Justin Scott admitted he isn't a good public speaker and is a horrible speech writer, yet the vocalization of his beliefs, or lack thereof, has made headlines in Iowa and across the country.

The director of Eastern Iowa Atheists, the nonreligious group of about 400 members, has queried a who's who of politicians, including former presidential candidates Hillary Clinton, Marco Rubio, Ted Cruz and now-President Donald Trump, about faith and separation of church and state. And, earlier this year, he gave an invocation at the Iowa Statehouse.

To be that "agent of change," he is turning his attention to the local level, where he gave the invocation at Tuesday's Bettendorf City Council meeting.

"We try to operate with hug-first, hammer-second approach," Scott said. "There is a time for that, but we're also not the same firebrand or troublemakers we've been made out to be. Atheists are normal people, and there are more atheists in your lives than you realize."

The birth of an atheist

Born and raised in Maquoketa before moving to Manchester when he was 16, Scott was raised Lutheran before he came to the realization that religion was not for him.

Scott still has the Bible he received when he was 9, but it was in the comfort of online message boards that he said he found clarity of his beliefs.

Twenty posts down, he clicked on a discussion that said "something to the effect that is OK to be an atheist."

"It said if you want to look at the religion, you need get away from the pastors, priests and cheerleaders of faith and read the books," Scott said. "A couple paragraphs in I was thinking, '... It's their hell, not my hell.'"

The revelation led Scott, who said he has become some kind of "reluctant superhero," to wanting to make a difference on behalf of those who felt alienated for their lack of faith.

Activism

Scott's new-found activism took him to presidential rallies, where he asked presidential candidates about faith and why an atheist should vote for them.

"I thought to myself, 'This either is going to be a complete embarrassment, or this is going to be raging success,'" Scott said.

Scott first was noticed when he asked Rubio whether he was running to be commander-in-chief or pastor-in-chief.

Between all of the videos posted on YouTube, his questions have garnered millions of views.

Scott said his group has been going to town hall meetings for the past four months asking lawmakers about religion and the separation of church and state, which eventually led him to the Statehouse in April and inquiring about becoming pastor of the day.

In the invocation, Scott called upon the Iowa House to "invoke the holy trinity of science made up of reason, observation and experience.”

"There wasn't any push-back or any protesters, but I'm not naive to think atheists are accepted in Iowa in 2017 just because an atheist gave an invocation at the Statehouse," he said. "Bigotry has to come to an end."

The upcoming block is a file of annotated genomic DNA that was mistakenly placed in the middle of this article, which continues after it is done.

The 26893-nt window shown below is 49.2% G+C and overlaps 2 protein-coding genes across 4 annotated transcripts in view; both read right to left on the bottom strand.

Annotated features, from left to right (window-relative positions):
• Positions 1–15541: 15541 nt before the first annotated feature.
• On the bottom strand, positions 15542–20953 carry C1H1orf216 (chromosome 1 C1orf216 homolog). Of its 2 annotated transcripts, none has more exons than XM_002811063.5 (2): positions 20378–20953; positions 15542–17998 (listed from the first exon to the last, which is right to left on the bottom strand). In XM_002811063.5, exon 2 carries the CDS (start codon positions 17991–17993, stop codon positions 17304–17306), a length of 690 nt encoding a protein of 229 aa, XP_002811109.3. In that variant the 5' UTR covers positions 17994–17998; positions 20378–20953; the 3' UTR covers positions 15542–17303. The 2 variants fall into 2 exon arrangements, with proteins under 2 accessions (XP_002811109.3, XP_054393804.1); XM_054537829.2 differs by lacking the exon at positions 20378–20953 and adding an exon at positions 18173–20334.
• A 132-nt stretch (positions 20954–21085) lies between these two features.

And as he has taken the show on the road to different municipal and county functions, he has found both acceptance and resistance.

Mixed reaction

Scott's invocation at the Bettendorf City Council Tuesday night marks the one-year mark since he gave the invocation at the Waterloo City Council.

It was Waterloo's decision to bring back prayer that helped spur the local movement forward.

"My group sent off emails and organized troops about opposition to this," Scott said. "We told the mayor not to have prayer at city council, but he said, 'Too bad. I'm doing this.' That's what started us seeking to schedule an atheist prayer."

Although some have come around, Scott is embroiled in fights with the cities of Waverly and Independence over allowing more beliefs to give invocations.

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There also has been push-back about his group's Day of Reason proclamation, which is a response to the Day of Prayer.

Only four out of 40 cities the group has approached have adopted the proclamation, beginning with Cedar Rapids and followed by Waterloo, Iowa City and Coralville.

Scott contacted the city of Davenport last year and was denied by Mayor Frank Klipsch and various members of the City Council.

In email responses to Scott, Alderman Ray Ambrose, 4th Ward, told Scott he didn't see the necessity for the proclamation, and Alderman Kyle Gripp, at-large, called it "unnecessarily divisive."

"We are an inclusive city," Gripp wrote. "Atheists and humanists enjoy the same opportunities to live, work and play in Davenport as Muslims, Jews and Christians. There is no reason to proclaim any of these groups as superior."

The Davenport City Council, however, does not issue or approve proclamations, so any decision falls upon the mayor's prerogative.

Scott said Davenport's reaction discouraged the group from trying again this year, but he heaped praise on Bettendorf for its openness in allowing him to speak.

"That's exactly what you want to see in city government," Scott said. "It's only seen as a positive."

Scott asked members in attendance not to bow their heads or close their eyes so that they could "appreciate the amount of human potential gathered" in the room.

While some snickered and rolled their eyes during the invocation, Scott referred to Tuesday night as "historic."

"People are afraid to admit they are nonreligious or an atheist," Scott said.

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